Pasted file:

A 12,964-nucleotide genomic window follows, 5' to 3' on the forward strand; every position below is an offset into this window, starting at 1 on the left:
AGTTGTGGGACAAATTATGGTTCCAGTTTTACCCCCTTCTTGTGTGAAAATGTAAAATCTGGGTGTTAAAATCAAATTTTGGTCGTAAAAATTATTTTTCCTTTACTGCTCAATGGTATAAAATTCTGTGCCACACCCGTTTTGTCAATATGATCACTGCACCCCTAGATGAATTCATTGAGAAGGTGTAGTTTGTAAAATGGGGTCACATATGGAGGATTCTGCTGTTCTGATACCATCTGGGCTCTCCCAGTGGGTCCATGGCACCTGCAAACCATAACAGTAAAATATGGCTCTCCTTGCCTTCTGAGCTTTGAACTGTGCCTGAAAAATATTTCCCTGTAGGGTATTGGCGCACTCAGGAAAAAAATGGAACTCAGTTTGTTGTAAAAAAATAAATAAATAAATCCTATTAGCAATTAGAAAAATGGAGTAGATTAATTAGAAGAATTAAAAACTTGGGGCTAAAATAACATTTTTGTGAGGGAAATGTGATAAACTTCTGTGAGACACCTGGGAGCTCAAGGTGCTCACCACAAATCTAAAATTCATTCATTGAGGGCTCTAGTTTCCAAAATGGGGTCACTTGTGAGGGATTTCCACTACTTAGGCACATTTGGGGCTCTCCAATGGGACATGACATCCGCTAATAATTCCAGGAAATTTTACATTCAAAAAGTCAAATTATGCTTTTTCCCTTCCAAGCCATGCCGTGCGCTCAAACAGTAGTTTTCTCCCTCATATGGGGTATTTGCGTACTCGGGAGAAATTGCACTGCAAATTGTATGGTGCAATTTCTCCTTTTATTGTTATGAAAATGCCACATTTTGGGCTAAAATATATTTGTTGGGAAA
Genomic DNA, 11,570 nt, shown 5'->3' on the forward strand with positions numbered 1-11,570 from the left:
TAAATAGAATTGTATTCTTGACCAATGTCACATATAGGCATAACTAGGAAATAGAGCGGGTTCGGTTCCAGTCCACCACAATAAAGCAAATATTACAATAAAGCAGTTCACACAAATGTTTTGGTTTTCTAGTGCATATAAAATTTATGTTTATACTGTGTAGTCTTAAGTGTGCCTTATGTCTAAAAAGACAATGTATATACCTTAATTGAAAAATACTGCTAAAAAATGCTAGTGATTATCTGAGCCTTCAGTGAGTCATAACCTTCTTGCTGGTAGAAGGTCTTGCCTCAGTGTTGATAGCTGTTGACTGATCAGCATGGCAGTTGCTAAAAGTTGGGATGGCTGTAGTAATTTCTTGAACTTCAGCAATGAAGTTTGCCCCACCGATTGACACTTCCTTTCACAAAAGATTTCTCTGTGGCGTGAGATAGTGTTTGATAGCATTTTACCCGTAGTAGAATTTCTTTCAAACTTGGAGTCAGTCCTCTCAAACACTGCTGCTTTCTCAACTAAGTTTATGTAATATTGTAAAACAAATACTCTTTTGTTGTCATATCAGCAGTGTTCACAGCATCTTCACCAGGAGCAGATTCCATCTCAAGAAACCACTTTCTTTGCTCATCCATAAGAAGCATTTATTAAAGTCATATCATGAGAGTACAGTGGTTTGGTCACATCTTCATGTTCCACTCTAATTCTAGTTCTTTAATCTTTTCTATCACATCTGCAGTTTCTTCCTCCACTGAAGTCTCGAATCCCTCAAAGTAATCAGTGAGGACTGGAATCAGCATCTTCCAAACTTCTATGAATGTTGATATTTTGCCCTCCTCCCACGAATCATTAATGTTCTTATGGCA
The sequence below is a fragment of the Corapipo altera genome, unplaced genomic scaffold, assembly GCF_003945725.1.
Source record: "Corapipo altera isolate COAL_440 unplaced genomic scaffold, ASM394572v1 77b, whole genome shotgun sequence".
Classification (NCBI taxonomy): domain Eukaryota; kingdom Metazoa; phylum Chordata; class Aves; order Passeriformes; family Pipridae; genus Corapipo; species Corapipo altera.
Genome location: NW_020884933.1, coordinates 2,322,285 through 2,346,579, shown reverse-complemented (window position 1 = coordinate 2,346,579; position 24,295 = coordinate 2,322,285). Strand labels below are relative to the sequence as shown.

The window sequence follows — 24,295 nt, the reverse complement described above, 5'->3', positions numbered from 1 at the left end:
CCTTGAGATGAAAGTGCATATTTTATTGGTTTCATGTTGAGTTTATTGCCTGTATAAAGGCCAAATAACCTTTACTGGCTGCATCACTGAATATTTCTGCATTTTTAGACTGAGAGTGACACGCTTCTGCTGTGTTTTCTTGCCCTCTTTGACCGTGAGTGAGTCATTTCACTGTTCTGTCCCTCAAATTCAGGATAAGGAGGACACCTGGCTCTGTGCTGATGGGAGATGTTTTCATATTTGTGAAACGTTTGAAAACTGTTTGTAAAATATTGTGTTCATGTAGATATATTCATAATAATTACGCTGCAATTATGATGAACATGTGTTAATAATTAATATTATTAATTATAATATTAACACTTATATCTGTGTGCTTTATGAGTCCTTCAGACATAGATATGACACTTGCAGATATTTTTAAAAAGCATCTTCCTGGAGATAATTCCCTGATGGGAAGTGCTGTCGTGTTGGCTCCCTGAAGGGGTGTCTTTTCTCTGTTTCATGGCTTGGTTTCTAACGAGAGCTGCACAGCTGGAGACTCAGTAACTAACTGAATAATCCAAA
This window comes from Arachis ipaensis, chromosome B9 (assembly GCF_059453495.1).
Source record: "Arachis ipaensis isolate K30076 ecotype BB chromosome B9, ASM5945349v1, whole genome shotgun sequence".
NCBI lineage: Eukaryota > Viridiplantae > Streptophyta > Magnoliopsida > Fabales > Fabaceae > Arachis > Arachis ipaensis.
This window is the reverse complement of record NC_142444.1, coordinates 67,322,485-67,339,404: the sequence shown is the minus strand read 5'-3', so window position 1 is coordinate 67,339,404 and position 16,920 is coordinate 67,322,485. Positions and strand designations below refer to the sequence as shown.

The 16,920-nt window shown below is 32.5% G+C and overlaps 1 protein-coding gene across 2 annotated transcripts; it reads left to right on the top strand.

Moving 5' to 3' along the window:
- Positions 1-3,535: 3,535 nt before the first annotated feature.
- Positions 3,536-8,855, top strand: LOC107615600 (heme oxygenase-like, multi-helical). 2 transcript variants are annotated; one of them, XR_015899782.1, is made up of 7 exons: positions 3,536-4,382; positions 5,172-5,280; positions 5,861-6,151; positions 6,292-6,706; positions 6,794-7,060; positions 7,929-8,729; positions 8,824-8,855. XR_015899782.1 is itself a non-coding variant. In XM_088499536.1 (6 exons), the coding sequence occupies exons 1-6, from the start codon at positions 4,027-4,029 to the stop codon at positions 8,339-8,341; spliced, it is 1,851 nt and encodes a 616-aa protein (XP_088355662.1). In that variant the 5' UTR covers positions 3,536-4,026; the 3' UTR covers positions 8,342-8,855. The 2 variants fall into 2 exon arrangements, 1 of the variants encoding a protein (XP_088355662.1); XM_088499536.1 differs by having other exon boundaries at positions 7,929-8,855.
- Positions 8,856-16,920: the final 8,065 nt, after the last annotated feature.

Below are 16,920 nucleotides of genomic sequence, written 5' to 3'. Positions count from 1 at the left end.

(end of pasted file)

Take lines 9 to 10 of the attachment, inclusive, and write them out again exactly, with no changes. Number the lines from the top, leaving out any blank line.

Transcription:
The window sequence follows — 24,295 nt, the reverse complement described above, 5'->3', positions numbered from 1 at the left end:
CCTTGAGATGAAAGTGCATATTTTATTGGTTTCATGTTGAGTTTATTGCCTGTATAAAGGCCAAATAACCTTTACTGGCTGCATCACTGAATATTTCTGCATTTTTAGACTGAGAGTGACACGCTTCTGCTGTGTTTTCTTGCCCTCTTTGACCGTGAGTGAGTCATTTCACTGTTCTGTCCCTCAAATTCAGGATAAGGAGGACACCTGGCTCTGTGCTGATGGGAGATGTTTTCATATTTGTGAAACGTTTGAAAACTGTTTGTAAAATATTGTGTTCATGTAGATATATTCATAATAATTACGCTGCAATTATGATGAACATGTGTTAATAATTAATATTATTAATTATAATATTAACACTTATATCTGTGTGCTTTATGAGTCCTTCAGACATAGATATGACACTTGCAGATATTTTTAAAAAGCATCTTCCTGGAGATAATTCCCTGATGGGAAGTGCTGTCGTGTTGGCTCCCTGAAGGGGTGTCTTTTCTCTGTTTCATGGCTTGGTTTCTAACGAGAGCTGCACAGCTGGAGACTCAGTAACTAACTGAATAATCCAAA